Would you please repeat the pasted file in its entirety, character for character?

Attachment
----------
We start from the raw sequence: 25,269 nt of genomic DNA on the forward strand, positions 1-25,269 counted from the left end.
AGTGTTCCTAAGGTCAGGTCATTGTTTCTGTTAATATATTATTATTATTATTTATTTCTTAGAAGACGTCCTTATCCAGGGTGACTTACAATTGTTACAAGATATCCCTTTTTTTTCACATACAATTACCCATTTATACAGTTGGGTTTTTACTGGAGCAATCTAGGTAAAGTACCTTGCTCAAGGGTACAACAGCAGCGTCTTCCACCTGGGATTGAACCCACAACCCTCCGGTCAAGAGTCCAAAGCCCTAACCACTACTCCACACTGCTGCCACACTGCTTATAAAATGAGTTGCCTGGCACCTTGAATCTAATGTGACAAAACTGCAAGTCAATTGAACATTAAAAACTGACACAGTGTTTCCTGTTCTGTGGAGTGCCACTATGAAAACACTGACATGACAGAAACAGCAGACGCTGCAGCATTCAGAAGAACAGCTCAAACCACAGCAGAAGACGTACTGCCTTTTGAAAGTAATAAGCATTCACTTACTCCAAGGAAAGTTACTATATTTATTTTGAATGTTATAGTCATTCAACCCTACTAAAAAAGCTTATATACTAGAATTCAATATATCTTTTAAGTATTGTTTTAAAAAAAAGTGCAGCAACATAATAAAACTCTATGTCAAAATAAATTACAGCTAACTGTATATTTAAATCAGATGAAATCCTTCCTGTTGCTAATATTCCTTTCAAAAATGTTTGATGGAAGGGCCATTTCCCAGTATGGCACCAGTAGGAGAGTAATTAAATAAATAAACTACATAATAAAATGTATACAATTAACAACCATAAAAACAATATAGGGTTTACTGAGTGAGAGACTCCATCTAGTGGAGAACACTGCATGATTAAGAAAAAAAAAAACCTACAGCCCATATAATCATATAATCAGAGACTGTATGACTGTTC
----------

We start from the raw sequence: 25,269 nt of genomic DNA on the forward strand, positions 1-25,269 counted from the left end.
AGTGTTCCTAAGGTCAGGTCATTGTTTCTGTTAATATATTATTATTATTATTTATTTCTTAGAAGACGTCCTTATCCAGGGTGACTTACAATTGTTACAAGATATCCCTTTTTTTTCACATACAATTACCCATTTATACAGTTGGGTTTTTACTGGAGCAATCTAGGTAAAGTACCTTGCTCAAGGGTACAACAGCAGCGTCTTCCACCTGGGATTGAACCCACAACCCTCCGGTCAAGAGTCCAAAGCCCTAACCACTACTCCACACTGCTGCCACACTGCTTATAAAATGAGTTGCCTGGCACCTTGAATCTAATGTGACAAAACTGCAAGTCAATTGAACATTAAAAACTGACACAGTGTTTCCTGTTCTGTGGAGTGCCACTATGAAAACACTGACATGACAGAAACAGCAGACGCTGCAGCATTCAGAAGAACAGCTCAAACCACAGCAGAAGACGTACTGCCTTTTGAAAGTAATAAGCATTCACTTACTCCAAGGAAAGTTACTATATTTATTTTGAATGTTATAGTCATTCAACCCTACTAAAAAAGCTTATATACTAGAATTCAATATATCTTTTAAGTATTGTTTTAAAAAAAAGTGCAGCAACATAATAAAACTCTATGTCAAAATAAATTACAGCTAACTGTATATTTAAATCAGATGAAATCCTTCCTGTTGCTAATATTCCTTTCAAAAATGTTTGATGGAAGGGCCATTTCCCAGTATGGCACCAGTAGGAGAGTAATTAAATAAATAAACTACATAATAAAATGTATACAATTAACAACCATAAAAACAATATAGGGTTTACTGAGTGAGAGACTCCATCTAGTGGAGAACACTGCATGATTAAGAAAAAAAAAAACCTACAGCCCATATAATCATATAATCAGAGACTGTATGACTGTTC